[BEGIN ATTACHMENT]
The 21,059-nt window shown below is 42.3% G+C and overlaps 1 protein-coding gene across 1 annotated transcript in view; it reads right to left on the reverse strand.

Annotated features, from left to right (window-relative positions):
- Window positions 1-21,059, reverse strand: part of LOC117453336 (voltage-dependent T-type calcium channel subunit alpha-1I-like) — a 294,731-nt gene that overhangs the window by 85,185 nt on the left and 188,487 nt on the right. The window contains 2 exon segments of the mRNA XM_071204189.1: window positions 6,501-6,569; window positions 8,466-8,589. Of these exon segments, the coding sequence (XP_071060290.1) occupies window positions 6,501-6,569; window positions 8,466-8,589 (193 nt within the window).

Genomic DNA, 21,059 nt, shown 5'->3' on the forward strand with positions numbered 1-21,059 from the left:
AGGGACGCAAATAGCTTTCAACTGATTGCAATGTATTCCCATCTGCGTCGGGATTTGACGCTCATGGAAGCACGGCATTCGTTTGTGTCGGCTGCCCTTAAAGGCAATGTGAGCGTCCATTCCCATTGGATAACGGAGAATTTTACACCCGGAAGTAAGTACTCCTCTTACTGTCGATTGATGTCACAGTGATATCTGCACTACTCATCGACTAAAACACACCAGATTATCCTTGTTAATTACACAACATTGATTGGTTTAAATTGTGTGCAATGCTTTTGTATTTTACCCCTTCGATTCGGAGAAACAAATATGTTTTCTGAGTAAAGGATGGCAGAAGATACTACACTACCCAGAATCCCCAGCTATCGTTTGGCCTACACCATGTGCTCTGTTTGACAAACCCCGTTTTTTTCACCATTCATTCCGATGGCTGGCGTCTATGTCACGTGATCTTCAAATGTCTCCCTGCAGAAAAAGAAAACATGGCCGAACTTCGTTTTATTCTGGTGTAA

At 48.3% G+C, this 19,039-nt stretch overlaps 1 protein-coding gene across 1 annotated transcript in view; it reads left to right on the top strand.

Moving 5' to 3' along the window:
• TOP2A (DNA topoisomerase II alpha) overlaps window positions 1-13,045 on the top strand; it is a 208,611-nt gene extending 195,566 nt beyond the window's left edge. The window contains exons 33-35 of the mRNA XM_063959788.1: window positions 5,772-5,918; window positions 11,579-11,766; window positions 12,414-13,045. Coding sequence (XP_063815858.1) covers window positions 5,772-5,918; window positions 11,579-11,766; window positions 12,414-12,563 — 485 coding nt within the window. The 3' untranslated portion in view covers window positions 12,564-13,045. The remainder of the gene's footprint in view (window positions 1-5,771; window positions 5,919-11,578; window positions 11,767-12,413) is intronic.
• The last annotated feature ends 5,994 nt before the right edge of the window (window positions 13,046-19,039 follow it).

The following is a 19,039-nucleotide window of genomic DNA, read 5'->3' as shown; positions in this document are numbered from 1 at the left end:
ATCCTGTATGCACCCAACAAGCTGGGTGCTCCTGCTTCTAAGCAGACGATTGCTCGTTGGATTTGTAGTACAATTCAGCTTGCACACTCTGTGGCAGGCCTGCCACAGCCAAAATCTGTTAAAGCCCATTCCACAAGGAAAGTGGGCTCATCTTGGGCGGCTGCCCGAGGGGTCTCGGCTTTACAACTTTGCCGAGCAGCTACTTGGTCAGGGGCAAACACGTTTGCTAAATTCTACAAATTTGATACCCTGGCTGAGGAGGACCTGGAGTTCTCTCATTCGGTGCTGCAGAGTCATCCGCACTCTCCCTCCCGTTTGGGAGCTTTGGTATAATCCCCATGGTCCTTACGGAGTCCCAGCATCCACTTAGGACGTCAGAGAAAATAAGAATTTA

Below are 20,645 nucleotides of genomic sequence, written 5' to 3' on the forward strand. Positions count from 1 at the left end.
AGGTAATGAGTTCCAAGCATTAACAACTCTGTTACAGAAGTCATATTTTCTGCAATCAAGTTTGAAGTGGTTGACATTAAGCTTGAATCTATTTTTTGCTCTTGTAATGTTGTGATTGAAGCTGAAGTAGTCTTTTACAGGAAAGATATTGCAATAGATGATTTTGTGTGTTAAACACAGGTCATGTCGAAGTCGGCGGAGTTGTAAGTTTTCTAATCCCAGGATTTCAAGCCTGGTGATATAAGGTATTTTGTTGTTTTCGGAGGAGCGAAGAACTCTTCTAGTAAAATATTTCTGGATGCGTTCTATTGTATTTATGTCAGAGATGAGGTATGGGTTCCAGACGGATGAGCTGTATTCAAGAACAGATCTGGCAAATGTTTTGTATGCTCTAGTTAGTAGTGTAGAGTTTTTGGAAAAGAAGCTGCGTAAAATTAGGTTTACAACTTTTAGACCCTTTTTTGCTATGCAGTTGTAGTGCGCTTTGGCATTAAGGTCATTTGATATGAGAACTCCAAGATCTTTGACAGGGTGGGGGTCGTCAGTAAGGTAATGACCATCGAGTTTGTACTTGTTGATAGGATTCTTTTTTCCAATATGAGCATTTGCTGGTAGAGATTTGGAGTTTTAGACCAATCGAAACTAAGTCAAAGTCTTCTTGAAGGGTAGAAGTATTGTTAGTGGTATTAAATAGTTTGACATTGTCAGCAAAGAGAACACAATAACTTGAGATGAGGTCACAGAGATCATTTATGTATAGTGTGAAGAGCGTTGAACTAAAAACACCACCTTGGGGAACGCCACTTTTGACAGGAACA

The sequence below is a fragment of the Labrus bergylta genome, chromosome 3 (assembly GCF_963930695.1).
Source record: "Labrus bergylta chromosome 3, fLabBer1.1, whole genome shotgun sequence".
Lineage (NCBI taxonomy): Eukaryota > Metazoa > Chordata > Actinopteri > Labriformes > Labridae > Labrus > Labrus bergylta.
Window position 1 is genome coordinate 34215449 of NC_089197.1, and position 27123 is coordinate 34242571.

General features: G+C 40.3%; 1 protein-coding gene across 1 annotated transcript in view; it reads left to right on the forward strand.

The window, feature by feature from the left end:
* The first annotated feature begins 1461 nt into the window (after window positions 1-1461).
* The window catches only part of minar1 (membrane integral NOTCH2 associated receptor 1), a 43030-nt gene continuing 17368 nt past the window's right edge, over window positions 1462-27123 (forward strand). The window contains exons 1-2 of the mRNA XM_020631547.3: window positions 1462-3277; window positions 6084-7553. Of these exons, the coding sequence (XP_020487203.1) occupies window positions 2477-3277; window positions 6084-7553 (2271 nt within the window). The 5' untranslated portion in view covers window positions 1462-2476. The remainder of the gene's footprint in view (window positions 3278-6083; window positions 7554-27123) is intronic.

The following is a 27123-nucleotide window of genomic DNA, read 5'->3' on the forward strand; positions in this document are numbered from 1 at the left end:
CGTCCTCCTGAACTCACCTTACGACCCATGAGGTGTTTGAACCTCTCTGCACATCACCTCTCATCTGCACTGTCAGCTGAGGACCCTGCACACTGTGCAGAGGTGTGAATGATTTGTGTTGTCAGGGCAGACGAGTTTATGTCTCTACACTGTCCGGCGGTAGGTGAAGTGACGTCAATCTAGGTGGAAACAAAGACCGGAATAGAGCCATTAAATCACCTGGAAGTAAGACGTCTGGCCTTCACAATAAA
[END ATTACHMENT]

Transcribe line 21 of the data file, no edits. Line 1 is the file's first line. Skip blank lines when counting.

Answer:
* The window catches only part of minar1 (membrane integral NOTCH2 associated receptor 1), a 43030-nt gene continuing 17368 nt past the window's right edge, over window positions 1462-27123 (forward strand). The window contains exons 1-2 of the mRNA XM_020631547.3: window positions 1462-3277; window positions 6084-7553. Of these exons, the coding sequence (XP_020487203.1) occupies window positions 2477-3277; window positions 6084-7553 (2271 nt within the window). The 5' untranslated portion in view covers window positions 1462-2476. The remainder of the gene's footprint in view (window positions 3278-6083; window positions 7554-27123) is intronic.